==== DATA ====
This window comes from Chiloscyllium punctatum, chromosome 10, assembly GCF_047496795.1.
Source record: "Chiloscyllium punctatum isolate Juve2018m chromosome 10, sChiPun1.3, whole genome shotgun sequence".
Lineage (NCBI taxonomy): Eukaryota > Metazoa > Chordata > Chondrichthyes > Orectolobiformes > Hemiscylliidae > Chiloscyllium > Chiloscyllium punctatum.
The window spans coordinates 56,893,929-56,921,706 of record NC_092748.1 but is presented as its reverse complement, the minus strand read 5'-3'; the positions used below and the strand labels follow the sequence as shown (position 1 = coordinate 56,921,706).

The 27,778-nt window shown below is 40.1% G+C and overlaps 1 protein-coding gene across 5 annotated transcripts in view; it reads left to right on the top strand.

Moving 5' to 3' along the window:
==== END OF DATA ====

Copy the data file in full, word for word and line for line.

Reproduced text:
This window comes from Chiloscyllium punctatum, chromosome 10, assembly GCF_047496795.1.
Source record: "Chiloscyllium punctatum isolate Juve2018m chromosome 10, sChiPun1.3, whole genome shotgun sequence".
Lineage (NCBI taxonomy): Eukaryota > Metazoa > Chordata > Chondrichthyes > Orectolobiformes > Hemiscylliidae > Chiloscyllium > Chiloscyllium punctatum.
The window spans coordinates 56,893,929-56,921,706 of record NC_092748.1 but is presented as its reverse complement, the minus strand read 5'-3'; the positions used below and the strand labels follow the sequence as shown (position 1 = coordinate 56,921,706).

The 27,778-nt window shown below is 40.1% G+C and overlaps 1 protein-coding gene across 5 annotated transcripts in view; it reads left to right on the top strand.

Moving 5' to 3' along the window: